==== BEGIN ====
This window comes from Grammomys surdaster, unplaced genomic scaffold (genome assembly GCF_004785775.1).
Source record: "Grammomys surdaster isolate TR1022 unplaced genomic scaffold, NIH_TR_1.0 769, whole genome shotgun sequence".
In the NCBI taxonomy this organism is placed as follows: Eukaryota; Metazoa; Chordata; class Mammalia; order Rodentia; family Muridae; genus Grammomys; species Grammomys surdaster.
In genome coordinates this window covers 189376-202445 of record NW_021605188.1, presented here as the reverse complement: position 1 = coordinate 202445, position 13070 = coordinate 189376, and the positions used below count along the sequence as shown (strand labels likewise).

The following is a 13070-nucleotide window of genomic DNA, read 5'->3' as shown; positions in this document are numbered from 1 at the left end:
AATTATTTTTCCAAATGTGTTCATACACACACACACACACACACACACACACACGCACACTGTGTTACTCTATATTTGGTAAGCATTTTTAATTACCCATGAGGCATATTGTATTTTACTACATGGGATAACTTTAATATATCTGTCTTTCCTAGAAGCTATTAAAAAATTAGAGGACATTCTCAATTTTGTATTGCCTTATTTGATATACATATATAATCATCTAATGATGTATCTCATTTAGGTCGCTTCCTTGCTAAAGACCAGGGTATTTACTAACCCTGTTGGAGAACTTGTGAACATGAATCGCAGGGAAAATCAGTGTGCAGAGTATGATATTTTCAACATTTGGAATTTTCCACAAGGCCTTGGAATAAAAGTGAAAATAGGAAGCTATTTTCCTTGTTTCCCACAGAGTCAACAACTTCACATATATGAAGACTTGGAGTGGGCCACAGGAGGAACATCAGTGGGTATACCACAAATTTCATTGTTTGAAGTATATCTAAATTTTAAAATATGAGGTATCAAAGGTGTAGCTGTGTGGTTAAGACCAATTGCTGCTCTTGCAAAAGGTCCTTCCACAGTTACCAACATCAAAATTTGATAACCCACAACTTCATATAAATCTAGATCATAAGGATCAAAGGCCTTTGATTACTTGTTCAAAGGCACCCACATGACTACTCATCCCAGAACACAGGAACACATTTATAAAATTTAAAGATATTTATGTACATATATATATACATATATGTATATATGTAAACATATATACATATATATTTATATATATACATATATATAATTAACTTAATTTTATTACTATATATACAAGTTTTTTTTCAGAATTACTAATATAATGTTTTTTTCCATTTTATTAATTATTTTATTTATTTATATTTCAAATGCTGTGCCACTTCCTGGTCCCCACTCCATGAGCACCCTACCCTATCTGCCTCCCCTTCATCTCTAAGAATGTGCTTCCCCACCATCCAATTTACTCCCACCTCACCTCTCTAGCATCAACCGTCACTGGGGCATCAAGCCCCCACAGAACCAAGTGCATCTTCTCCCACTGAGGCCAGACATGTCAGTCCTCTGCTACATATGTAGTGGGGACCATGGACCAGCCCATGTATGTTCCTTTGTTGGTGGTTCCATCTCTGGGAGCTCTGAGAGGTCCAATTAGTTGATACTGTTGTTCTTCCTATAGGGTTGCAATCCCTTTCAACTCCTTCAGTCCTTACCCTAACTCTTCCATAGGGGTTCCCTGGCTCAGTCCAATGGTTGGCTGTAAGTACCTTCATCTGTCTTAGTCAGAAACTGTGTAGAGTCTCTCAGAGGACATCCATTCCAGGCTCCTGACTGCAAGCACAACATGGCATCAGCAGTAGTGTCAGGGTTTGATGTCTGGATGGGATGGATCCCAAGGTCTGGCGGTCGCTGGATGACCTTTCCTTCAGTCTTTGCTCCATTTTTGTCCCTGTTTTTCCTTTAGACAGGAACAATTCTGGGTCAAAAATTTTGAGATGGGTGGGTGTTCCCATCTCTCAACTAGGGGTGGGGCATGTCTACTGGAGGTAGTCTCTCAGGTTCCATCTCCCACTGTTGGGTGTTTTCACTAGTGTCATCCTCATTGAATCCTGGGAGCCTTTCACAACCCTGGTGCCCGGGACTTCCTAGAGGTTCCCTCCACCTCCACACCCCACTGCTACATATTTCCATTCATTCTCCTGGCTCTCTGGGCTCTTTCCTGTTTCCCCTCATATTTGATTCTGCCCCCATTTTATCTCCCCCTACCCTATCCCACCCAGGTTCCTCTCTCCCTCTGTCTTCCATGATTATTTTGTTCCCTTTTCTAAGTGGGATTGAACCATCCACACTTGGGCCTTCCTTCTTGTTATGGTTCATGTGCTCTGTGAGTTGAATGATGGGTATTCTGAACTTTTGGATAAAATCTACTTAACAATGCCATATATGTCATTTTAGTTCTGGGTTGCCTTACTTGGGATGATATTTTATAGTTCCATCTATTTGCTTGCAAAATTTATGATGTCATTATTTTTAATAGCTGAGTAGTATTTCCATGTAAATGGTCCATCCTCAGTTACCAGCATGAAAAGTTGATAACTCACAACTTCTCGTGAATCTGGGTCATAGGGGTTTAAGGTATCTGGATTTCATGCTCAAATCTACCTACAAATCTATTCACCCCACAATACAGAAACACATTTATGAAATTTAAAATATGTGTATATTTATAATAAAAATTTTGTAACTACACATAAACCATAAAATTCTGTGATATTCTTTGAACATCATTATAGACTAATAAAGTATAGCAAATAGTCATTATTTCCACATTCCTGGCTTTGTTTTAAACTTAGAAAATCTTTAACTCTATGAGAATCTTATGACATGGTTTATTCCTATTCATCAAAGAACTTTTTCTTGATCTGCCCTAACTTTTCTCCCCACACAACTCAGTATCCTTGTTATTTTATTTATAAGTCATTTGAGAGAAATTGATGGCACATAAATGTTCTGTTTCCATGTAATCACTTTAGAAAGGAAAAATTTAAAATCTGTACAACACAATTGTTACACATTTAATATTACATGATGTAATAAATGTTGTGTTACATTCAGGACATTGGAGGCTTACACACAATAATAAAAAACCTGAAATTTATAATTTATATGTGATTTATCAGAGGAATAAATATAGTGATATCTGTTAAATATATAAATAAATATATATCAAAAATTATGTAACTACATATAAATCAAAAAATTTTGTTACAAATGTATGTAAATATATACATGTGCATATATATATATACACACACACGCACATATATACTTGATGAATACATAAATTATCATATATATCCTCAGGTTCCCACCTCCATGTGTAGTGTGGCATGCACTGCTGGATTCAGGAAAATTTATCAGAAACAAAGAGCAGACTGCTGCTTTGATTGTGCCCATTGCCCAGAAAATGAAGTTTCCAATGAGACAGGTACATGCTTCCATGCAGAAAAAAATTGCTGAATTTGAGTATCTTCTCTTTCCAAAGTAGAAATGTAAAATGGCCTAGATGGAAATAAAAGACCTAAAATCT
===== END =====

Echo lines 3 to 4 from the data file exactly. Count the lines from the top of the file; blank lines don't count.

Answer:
In the NCBI taxonomy this organism is placed as follows: Eukaryota; Metazoa; Chordata; class Mammalia; order Rodentia; family Muridae; genus Grammomys; species Grammomys surdaster.
In genome coordinates this window covers 189376-202445 of record NW_021605188.1, presented here as the reverse complement: position 1 = coordinate 202445, position 13070 = coordinate 189376, and the positions used below count along the sequence as shown (strand labels likewise).